Sophie the Bull (1928—2015)

 

copyright Document / Morin 2010

copyright Document / Morin 2010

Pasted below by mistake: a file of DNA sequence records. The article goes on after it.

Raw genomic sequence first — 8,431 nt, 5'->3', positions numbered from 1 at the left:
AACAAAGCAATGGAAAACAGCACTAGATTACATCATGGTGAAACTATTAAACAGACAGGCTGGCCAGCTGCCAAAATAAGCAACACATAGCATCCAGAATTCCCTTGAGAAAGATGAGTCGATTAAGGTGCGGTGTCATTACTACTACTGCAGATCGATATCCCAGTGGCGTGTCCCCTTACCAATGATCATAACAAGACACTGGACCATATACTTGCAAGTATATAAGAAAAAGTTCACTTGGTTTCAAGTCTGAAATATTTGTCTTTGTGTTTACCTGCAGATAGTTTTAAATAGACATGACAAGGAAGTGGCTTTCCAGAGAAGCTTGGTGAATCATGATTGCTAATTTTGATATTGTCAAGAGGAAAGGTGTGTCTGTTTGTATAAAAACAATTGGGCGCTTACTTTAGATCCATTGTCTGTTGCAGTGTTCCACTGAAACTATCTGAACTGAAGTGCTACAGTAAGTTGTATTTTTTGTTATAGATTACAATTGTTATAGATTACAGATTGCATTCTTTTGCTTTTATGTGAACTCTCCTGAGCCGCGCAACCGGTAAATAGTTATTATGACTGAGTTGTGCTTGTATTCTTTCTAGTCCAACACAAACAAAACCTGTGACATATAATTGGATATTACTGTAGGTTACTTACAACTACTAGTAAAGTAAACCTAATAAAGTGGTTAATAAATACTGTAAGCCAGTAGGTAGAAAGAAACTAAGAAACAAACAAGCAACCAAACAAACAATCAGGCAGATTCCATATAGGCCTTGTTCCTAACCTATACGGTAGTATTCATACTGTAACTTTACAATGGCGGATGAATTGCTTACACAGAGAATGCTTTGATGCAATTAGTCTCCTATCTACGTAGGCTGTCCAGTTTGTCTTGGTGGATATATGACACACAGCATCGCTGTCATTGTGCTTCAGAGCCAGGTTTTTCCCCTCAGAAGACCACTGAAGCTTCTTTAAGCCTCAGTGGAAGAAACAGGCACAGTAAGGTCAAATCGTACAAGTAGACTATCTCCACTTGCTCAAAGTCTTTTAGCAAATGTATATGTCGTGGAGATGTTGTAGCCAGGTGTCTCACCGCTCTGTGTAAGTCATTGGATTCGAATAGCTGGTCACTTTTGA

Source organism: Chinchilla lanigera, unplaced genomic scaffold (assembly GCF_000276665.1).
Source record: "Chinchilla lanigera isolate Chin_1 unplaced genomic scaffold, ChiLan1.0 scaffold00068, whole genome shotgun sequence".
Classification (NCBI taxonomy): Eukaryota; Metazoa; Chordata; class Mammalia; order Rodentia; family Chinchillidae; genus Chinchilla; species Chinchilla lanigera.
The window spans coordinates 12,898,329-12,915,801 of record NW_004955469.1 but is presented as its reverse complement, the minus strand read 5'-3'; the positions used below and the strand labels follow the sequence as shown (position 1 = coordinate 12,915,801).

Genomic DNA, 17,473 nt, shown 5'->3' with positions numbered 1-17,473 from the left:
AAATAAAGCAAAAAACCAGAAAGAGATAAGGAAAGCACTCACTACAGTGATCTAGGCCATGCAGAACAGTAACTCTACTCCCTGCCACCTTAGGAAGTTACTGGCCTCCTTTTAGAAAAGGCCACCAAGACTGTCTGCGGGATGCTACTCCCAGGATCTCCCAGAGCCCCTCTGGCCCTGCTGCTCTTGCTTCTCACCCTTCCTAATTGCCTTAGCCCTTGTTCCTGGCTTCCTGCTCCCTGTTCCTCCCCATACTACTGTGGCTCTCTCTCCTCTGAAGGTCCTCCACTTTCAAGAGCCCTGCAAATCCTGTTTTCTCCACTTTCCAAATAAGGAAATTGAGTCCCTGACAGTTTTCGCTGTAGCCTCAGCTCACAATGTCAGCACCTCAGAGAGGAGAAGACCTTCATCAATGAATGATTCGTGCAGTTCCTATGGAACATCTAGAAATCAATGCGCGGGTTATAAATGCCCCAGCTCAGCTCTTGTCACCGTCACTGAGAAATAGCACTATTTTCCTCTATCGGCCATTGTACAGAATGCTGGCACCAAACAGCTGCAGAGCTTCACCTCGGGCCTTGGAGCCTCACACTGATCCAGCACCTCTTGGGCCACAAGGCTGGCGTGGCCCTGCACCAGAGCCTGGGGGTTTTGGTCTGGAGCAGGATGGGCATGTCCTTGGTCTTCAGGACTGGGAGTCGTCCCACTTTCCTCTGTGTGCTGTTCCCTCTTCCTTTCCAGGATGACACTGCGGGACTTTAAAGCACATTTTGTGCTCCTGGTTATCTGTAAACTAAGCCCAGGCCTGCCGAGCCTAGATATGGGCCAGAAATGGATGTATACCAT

I walked to the wake at Greeley’s Funeral. Same set-up as all the Sicilian wakes.  Carlo’s—the Captain who counted on Sophie’s gang to unload his F/V  Holy Family’s trips of fresh fish,  at Empire, or Star Fisheries., usually, all those years… Mary’s—Carlo’s wife, who described fishing as “one hell of a  stinkin’ way to make a living”  and now Sophie the Bull,  their Boss Lumper.  I look around.  Who do I know?  The audience chairs, full, lined up in back. Who’s left? Sign-in,  scan the family photos, pass the casket on the right. Should I kneel at the casket, like the woman, crossing herself, before me? Sophie—laid out, in a  neat  dark, suit, tie, blue rosary beads on  delicate gold chain twined just so, in the fingers of his big hands, folded.  Still  rust “tanned”, but what’s THIS?!  WHITE hair! Last time I saw him, a few years’ back,  in the passenger seat of his car,  his wife driving, outside Giovanni’s for a haircut, his hair was still jet black.  As always.  He seemed to remember me. Then moving toward the reception line of relatives, daughters? Nieces?  Didn’t know, any,  but needed to ask for the son. There, they pointed. End of the line. I turned to him. Kind of recognizable. Forty or so years does make a difference…. I could still picture his teenaged, handsome face under the mask of his current age. ”Are you the one who was lumpin’ with your Dad the time you got the Red Fish spine stuck through your boot and he got down on his hands and knees and pulled it out with his teeth?” I asked. “I dunno, long time ago…” he answered.  Made eye contact, tho’ and it stuck, I hope.